Carmel-by-the-Sea, near Monterey, California, is a quaint little place in a beautiful coastal setting. “A village in a forest overlooking a white sand beach” is how the town describes itself in its general plan. One of Carmel’s quaint features is that its houses don’t have numbers. As a result, the US Postal Service doesn’t deliver mail in Carmel house by house; instead, residents must go to the post office and pick it up themselves. Even express mail delivery services have had to adapt—they use the street name, the cross street name, and the number of houses in from the cross street to direct packages to the right house. This is clearly a system that doesn’t scale.
Back when most people lived agrarian lifestyles in small villages—and rarely left—mail was less essential. But general mobility and the movement of populations to cities created the need to communicate with people you weren’t likely to see very often. Before these migrations, Carmel’s lack of house numbers was fine. Addresses could be loosey-goosey—simply giving the family name or describing something distinctive about the house where the addressee lived would be sufficient.
But today, postal systems must deal with many billions of pieces of mail efficiently and effectively, intended for billions of potential destinations. Providing addresses in the quaint Carmel style would introduce massive overhead. Each envelope would need to be intensively scanned and interpreted, and the people sorting mail would need to have amazing memories for families and the buildings described in addresses. That is why much of the world—where residential delivery of mail to individual houses is possible— uses logical addressing schemes of one form or another. And for the most part, these schemes organize the process very effectively, making it possible for letters to make their way across national boundaries and continents.
Today’s electronic communications don’t suffer from addressing ambiguity or overload. But they are increasingly becoming a problem, as e-mail, chat, voice mail, texting, and, yes, tweets and social network postings gobble up more and more of our time. Between Simple Mail Transfer Protocol (SMTP) and unique e-mail and system IDs, the electronic messages meant for us reliably arrive and use very little compute resources in the process. The problem is farther downstream. All of us are spending more and more time filtering all of these communications, trying to separate the important messages from those that are simply distractions.
The reality today is that we receive far more invitations to interact in the electronic domain than we ever did in the world of physical mail. Most of us already ignore many of them, leaving unread—and even unseen—vast numbers of electronic communications directed at us. But our approaches are inefficient and inaccurate—we often miss important messages while deleting low-value ones. We’re like the poor express mail delivery people trying to figure out which house a package should go to in Carmel.
At first glance you might think that social networks just add to the problem. Most companies today are adopting social networking internally without a good plan for taking advantage of its latent potential. They aren’t understanding that each employee’s enterprise social network is the best way to filter and manage electronic communications, so that employees attend to them in their order of importance and potential value. In fact, the social analytics available from the leading enterprise social tools are the first addition to the toolset for electronic communications that can actually reduce the overhead of dealing with enterprise communications.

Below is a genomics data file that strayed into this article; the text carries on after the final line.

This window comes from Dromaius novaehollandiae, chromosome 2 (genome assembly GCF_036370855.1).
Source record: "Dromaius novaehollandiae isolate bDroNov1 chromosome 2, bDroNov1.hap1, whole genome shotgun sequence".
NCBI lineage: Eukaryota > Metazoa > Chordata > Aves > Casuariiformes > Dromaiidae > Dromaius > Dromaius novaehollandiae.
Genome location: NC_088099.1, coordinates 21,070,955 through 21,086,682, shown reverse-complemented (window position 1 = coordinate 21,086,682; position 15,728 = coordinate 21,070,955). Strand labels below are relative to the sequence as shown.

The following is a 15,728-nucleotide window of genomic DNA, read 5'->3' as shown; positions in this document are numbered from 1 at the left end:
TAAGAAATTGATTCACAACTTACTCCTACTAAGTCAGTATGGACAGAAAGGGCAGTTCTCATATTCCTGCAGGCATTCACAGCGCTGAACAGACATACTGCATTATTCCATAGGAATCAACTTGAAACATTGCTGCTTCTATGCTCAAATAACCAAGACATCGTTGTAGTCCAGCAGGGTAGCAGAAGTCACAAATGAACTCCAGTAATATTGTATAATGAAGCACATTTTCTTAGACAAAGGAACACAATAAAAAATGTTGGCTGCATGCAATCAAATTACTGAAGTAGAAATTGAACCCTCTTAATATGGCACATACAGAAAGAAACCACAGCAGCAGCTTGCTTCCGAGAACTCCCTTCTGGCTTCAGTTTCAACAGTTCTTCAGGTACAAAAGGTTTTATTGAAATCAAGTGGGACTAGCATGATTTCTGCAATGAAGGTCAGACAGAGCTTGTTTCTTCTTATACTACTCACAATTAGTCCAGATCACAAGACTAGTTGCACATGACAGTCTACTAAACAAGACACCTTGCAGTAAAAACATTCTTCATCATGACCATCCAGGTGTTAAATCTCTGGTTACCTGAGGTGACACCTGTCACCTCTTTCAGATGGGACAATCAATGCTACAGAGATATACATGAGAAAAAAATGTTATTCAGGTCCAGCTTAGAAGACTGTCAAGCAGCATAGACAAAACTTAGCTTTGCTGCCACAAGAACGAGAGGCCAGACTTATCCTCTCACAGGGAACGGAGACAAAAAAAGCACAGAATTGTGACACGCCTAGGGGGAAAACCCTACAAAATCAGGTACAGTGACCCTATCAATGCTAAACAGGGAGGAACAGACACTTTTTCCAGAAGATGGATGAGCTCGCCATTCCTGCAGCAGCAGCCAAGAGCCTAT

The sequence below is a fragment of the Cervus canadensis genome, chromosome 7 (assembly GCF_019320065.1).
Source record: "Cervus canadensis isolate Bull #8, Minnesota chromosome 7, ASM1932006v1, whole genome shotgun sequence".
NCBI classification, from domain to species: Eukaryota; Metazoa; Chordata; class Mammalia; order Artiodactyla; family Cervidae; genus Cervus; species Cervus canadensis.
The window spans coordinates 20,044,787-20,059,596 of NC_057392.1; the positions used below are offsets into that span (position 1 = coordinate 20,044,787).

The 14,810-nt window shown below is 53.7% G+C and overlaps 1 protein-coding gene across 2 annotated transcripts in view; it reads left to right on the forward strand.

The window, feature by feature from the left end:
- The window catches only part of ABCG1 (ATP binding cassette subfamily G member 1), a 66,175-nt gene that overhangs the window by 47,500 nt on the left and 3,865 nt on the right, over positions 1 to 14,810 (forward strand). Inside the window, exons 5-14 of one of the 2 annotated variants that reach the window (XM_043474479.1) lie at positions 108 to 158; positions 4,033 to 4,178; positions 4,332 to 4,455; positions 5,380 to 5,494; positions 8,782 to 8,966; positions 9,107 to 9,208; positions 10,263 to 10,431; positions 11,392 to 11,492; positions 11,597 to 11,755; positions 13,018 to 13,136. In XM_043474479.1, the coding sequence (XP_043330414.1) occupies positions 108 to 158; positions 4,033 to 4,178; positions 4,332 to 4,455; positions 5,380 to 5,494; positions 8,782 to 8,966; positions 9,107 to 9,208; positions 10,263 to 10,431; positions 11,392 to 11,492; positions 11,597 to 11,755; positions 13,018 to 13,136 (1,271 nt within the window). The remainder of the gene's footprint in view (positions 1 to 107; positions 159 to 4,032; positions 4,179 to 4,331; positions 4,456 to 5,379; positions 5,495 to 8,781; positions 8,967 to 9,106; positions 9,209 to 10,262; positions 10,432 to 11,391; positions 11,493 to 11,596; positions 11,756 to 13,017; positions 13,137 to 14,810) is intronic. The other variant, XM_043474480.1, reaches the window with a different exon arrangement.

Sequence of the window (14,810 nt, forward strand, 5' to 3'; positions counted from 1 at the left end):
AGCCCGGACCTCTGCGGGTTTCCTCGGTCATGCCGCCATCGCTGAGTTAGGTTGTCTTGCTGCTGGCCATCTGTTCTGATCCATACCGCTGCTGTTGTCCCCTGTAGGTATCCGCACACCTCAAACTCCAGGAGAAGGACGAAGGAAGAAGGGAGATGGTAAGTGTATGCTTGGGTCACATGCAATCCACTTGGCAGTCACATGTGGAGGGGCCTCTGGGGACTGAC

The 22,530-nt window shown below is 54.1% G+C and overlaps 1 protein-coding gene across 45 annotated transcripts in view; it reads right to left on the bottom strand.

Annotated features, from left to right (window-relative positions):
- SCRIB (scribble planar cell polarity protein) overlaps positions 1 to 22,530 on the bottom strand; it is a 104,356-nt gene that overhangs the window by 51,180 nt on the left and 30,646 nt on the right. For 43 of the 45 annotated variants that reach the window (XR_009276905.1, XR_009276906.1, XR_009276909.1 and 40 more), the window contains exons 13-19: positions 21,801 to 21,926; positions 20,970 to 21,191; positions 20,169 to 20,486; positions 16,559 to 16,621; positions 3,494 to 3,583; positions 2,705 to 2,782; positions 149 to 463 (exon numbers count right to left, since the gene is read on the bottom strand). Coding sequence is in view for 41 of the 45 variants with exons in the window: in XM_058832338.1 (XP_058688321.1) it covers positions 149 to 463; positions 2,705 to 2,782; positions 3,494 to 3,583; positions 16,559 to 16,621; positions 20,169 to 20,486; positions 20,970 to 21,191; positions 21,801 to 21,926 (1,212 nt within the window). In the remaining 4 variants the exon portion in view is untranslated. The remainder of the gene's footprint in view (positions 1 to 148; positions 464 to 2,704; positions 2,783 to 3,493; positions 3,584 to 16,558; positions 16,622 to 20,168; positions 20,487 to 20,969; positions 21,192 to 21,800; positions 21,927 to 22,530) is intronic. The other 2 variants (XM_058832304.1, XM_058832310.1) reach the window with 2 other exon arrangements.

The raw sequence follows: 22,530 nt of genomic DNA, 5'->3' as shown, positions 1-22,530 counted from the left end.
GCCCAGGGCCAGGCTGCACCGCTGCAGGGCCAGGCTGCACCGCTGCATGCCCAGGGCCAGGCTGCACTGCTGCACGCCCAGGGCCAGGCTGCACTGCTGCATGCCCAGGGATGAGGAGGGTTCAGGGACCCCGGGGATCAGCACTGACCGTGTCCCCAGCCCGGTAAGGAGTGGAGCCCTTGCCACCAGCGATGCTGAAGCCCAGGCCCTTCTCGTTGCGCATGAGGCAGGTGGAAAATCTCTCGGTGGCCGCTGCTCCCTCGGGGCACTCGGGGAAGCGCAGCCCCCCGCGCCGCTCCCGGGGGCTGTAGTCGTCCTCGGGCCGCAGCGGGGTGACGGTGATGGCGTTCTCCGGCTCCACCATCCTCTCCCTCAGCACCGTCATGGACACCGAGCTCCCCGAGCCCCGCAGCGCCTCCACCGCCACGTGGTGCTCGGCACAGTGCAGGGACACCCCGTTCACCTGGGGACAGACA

But this latent potential emerges only if your staff engages fully, links to other staff, and follows topics in ways that reflect the priorities of their work plans—and if they comment and interact in activity streams in ways that mirror the focus of their work challenges and opportunities. It’s a form of organizational learning and cultural change that has defeated some early adopters of social technologies, often because they were unaware of its true potential.
This issue of the Technology Forecast examines social technologies as the solution to electronic communications overload.
“The collaboration paradox” on page 06 considers how an additional layer of information—generated with the help of social tools—can actually help reduce information overload by providing structure and context that connects users and helps them navigate to the content they need.
“Enterprise success with emerging social technology” on page 26 reviews the evolution of enterprise social technology, underscoring the importance of blending social information with workflow from existing applications.
“The CIO’s role in social enterprise strategy” on page 48 identifies a middle ground between allowing all use of social networking and disallowing any, advocating an evolutionary approach to balance the need to motivate staff with the business goals that must be achieved.
This issue also includes interviews with five executives at companies and institutions that are fully engaged in long-term efforts to improve collaboration with the help of social tools:
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